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Caleb and Genevieve lower the sails as the Odyssey approaches the port of Victoria on the island of Mahe.
Photo: Chris Johnson

August 7, 2002
Seychelles Arrival
  Real Audio

Log Transcript

This is Genevieve Johnson speaking to you from the Odyssey in the Western Indian Ocean.

After sailing west over 1110 miles in the last forteen days, the Research Vessel Odyssey has arrived in the Seychelles, a spectacular cluster of islands east of the African continent situated between the northernmost tip of Madagascar and the equator.

Only twenty-four hours after entering the exclusive economic zone (EEZ) of the Seychelles, we detected our first sperm whale - a wonderful way to begin our research around the archipelago. The faint 'click train' of echolocation clicks produced by the whale, steadily increased in intensity until they were clearly visible on our direction finding computer program Rainbow Click. After 45 minutes, the crew of the Odyssey spotted the sperm whale as it logged (rested) on the calm ocean surface. It was huge therefore probably a mature male or bull. The researchers took a small tissue sample from the animal then moved on to our next destination, Mahe Island.

As the sun rose this morning, the crew stood on the decks of the Odyssey with a glowing excitement visible on everyone's face. The silhouettes of three large granite islands emerged over the horizon. The highest peaks penetrating the clouds and giving us a site we haven't seen since Papua New Guinea - large mountains rising from the sea. Around noon, under full sail with the wind at our stern, we arrived in Mahe. After a short quarantine and customs check, we anchored in Victoria Harbor under the shadow of Mount Blanc, the largest peak on Mahe. Victoria is the capital city of the Seychelles, the major port, and largest town. All other settlements in the Seychelles are small villages. With a population of 70,000 people known collectively as the 'Seychellois' Victoria is one of the smallest capitol cities in the world, even though its population is ninety seven percent of the total Seychelles population. Founded by a mixture of French and English people who first arrived on the islands only 250 years ago, many of today's, citizens are decendants of slaves brought in from Africa to work on the plantations. Slavery was abolished in 1830, but it took almost another 150 years before the Seychelles gained independence from England (1976). Today, a rich and diverse blend of African, Indian and French influences, foster a unique Creole cultural identity. Incredibly, all Seychelloise including the children, speak three languages, French, English and Creole.

'Seychellois' children greet the crew.
Photo: Chris Johnson

The Seychelles consist of 115 tiny islands, 41 are granite (pre-Cambrian) islands and 74 are coral atolls. They rise up from the Seychelles Bank, a broad undersea platform one to two miles shallower than the surrounding seafloor, and approximately 60,000 square miles in area. This bank separated from the Indian tectonic plate when the mega-continent of Gondwanaland broke into several pieces, each on its own tectonic plate, which then moved apart. Because the Sechelles Bank moved the least it was left alone when India headed North and Madagascar South, 65 million years ago.

Other oceanic islands including Hawaii, Polynesia, the Azores and Iceland, all began life as undersea volcanoes. The Seychelles, however, are not volcanic, they're granitic. The fact that they are made of granite rather than lava indicates that they are pieces of a continent. It is this feature that is so fascinating to geologists. The allure does not lie in their nature as oceanic islands. On the contrary, it is their very un-oceanic nature that makes them so interesting. The ocean floor is a short-lived evanescent thing that waxes and wanes, comes and goes, is laid down as lava and later subsumed in ocean trenches when tectonic plates override each other, whereas continents are far thicker and made largely of granite. When they split into pieces that get pushed around by volcanic action, the pieces are not subducted into ocean trenches and destroyed the way ocean floor is, but may later accrete with larger continental slabs floating on the molten magma beneath the earth's crust. Inasmuch as the presence of granite is indicative of a continental fragment it is not entirely incorrect to think of the Seychelles with their total land area of only 455 square kilometres as the World's smallest continent.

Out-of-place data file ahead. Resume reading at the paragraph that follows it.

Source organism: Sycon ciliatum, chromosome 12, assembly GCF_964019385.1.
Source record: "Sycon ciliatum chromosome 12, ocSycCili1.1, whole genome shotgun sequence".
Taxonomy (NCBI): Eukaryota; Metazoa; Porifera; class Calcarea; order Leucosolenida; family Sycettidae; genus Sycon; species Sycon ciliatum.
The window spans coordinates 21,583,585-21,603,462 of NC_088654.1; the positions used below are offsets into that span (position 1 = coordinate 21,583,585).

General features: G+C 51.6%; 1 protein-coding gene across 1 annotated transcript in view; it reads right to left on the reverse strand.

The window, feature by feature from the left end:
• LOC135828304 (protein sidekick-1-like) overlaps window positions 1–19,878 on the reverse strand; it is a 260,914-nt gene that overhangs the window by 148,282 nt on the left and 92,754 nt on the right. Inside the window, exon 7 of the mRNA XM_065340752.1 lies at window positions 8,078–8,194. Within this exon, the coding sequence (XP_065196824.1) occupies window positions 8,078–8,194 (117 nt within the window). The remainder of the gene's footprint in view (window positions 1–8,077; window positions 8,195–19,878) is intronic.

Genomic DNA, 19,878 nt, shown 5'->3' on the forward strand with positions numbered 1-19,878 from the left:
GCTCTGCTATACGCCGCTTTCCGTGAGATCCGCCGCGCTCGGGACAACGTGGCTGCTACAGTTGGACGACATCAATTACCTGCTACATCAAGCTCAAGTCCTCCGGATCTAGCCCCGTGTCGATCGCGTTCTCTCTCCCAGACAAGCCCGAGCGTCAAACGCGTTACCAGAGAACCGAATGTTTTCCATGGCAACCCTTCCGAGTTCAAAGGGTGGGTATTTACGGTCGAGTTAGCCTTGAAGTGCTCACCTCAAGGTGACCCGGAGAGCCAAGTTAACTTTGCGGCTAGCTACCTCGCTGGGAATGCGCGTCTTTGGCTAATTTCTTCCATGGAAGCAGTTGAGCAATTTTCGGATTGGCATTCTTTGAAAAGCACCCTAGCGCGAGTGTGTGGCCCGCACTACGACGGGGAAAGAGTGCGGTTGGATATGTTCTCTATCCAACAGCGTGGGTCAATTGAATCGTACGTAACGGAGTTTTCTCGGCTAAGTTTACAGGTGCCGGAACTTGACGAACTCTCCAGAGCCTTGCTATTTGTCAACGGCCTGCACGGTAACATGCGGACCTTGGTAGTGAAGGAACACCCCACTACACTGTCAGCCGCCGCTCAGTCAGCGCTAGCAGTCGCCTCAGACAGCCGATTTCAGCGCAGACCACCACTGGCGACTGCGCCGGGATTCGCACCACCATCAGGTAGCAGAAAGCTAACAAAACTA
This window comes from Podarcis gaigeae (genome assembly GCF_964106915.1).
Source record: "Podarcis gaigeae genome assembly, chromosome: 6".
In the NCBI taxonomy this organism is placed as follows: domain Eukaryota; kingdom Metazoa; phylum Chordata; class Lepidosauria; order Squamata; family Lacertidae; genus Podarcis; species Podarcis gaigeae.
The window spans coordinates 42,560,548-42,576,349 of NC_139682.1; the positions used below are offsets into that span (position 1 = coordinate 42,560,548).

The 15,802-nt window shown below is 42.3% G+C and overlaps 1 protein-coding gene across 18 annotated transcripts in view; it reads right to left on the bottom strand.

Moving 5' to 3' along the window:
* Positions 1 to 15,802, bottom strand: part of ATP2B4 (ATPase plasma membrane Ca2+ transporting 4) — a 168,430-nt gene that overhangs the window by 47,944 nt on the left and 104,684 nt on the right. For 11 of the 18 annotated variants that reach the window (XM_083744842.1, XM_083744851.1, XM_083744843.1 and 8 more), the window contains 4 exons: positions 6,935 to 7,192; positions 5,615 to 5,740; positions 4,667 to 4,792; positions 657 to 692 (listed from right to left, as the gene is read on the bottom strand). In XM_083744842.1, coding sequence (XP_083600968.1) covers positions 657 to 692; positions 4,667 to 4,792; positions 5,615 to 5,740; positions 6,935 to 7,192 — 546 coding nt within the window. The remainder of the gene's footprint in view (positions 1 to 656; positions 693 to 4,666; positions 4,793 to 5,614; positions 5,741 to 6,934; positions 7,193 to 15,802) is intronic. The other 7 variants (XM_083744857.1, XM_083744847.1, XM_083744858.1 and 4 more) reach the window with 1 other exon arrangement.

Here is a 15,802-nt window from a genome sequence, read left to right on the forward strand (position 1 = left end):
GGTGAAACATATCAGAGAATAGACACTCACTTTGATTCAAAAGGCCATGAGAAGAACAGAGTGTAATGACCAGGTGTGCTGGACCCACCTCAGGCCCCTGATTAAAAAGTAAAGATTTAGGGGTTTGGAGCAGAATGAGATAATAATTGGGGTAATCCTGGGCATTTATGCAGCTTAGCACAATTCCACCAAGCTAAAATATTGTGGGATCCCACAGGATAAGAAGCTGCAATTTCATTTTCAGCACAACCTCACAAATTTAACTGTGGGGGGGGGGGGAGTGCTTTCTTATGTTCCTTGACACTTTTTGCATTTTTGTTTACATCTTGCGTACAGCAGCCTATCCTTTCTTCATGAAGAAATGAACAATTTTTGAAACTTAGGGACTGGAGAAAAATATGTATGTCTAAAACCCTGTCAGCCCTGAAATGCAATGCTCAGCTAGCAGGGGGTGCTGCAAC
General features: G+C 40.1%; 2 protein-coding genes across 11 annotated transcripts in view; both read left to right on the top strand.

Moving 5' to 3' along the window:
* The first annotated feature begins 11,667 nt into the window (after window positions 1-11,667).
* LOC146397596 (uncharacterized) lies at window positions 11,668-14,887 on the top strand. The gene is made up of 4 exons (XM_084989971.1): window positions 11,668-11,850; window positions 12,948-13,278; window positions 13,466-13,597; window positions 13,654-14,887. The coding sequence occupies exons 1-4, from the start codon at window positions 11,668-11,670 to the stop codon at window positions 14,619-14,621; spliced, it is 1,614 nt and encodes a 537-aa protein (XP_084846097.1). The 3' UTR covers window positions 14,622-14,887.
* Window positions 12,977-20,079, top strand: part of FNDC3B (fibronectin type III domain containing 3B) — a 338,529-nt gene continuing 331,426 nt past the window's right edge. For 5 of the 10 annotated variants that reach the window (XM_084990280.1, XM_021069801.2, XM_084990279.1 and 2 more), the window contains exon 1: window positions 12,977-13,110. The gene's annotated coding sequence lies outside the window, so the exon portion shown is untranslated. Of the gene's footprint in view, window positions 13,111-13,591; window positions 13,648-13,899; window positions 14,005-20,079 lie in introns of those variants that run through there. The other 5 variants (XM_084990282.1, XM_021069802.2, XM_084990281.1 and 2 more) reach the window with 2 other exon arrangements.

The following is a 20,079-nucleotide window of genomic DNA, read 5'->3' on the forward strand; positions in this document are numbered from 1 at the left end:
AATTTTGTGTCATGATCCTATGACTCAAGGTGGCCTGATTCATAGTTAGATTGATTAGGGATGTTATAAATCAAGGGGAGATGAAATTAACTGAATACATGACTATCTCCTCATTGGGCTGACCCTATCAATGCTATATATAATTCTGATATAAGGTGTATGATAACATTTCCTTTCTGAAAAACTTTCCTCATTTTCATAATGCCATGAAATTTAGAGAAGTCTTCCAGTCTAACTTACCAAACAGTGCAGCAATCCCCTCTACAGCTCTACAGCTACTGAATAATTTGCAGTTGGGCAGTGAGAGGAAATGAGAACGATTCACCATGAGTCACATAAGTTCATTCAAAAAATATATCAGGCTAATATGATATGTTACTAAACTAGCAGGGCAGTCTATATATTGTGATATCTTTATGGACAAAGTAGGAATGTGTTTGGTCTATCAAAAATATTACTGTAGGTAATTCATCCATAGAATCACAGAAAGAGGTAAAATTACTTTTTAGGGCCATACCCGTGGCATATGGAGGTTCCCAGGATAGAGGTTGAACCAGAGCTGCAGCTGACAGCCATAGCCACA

The Odyssey crew is spending the next three months in the Seychelles and we are eager to search the vast expanse of sea around the islands for sperm whales. With bathymetric features conducive to sperm whale feeding, plus a long history of whaling in the region, we have high hopes of finding many animals.

A replica of 'Big Ben' in the center of Victoria, one of the smallest capital cities in the world.
Photo: Chris Johnson

Conservation both on land and in the sea is a high priority to the Seychellois. Environmental legislation is strict, with increasing emphasis on environmental values. These islands have not escaped the usual introduction of alien species and the accompanying die offs of native animals. Yet, compared to most of the world's tropical islands the Seychelles Archipelago somehow fared better than most and today boasts some of the world's rarest and most exquisite species of flora and fauna. The result of its evolution in total isolation has been a profusion of endemic birds, the rare Coco de mer palm tree and, of course, the giant land tortoises. With four marine National Parks, pristine reefs skirting every island and a rich, healthy, blue-water habitat, the crew is looking forward to researching here and sharing our experiences with you over the next three months.

Log by Genevieve Johnson

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